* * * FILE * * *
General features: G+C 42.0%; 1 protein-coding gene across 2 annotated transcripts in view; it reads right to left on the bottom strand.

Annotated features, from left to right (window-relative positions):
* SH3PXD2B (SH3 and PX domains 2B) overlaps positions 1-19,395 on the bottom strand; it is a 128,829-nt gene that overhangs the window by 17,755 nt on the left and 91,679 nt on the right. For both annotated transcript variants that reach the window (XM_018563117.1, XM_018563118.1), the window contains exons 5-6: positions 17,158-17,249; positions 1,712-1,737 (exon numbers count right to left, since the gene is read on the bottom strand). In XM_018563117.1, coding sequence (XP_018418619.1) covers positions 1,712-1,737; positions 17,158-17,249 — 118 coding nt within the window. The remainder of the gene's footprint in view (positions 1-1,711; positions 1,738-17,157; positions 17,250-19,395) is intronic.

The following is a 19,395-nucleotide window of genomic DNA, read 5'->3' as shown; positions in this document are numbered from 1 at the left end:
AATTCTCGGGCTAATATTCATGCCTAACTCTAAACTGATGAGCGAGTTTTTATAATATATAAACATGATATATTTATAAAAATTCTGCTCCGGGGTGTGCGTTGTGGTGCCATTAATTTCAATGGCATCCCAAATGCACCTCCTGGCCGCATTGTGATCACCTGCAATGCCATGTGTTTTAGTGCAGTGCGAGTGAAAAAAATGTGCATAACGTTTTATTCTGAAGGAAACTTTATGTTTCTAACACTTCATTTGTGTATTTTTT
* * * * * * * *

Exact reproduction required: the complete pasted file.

General features: G+C 42.0%; 1 protein-coding gene across 2 annotated transcripts in view; it reads right to left on the bottom strand.

Annotated features, from left to right (window-relative positions):
* SH3PXD2B (SH3 and PX domains 2B) overlaps positions 1-19,395 on the bottom strand; it is a 128,829-nt gene that overhangs the window by 17,755 nt on the left and 91,679 nt on the right. For both annotated transcript variants that reach the window (XM_018563117.1, XM_018563118.1), the window contains exons 5-6: positions 17,158-17,249; positions 1,712-1,737 (exon numbers count right to left, since the gene is read on the bottom strand). In XM_018563117.1, coding sequence (XP_018418619.1) covers positions 1,712-1,737; positions 17,158-17,249 — 118 coding nt within the window. The remainder of the gene's footprint in view (positions 1-1,711; positions 1,738-17,157; positions 17,250-19,395) is intronic.

The following is a 19,395-nucleotide window of genomic DNA, read 5'->3' as shown; positions in this document are numbered from 1 at the left end:
AATTCTCGGGCTAATATTCATGCCTAACTCTAAACTGATGAGCGAGTTTTTATAATATATAAACATGATATATTTATAAAAATTCTGCTCCGGGGTGTGCGTTGTGGTGCCATTAATTTCAATGGCATCCCAAATGCACCTCCTGGCCGCATTGTGATCACCTGCAATGCCATGTGTTTTAGTGCAGTGCGAGTGAAAAAAATGTGCATAACGTTTTATTCTGAAGGAAACTTTATGTTTCTAACACTTCATTTGTGTATTTTTT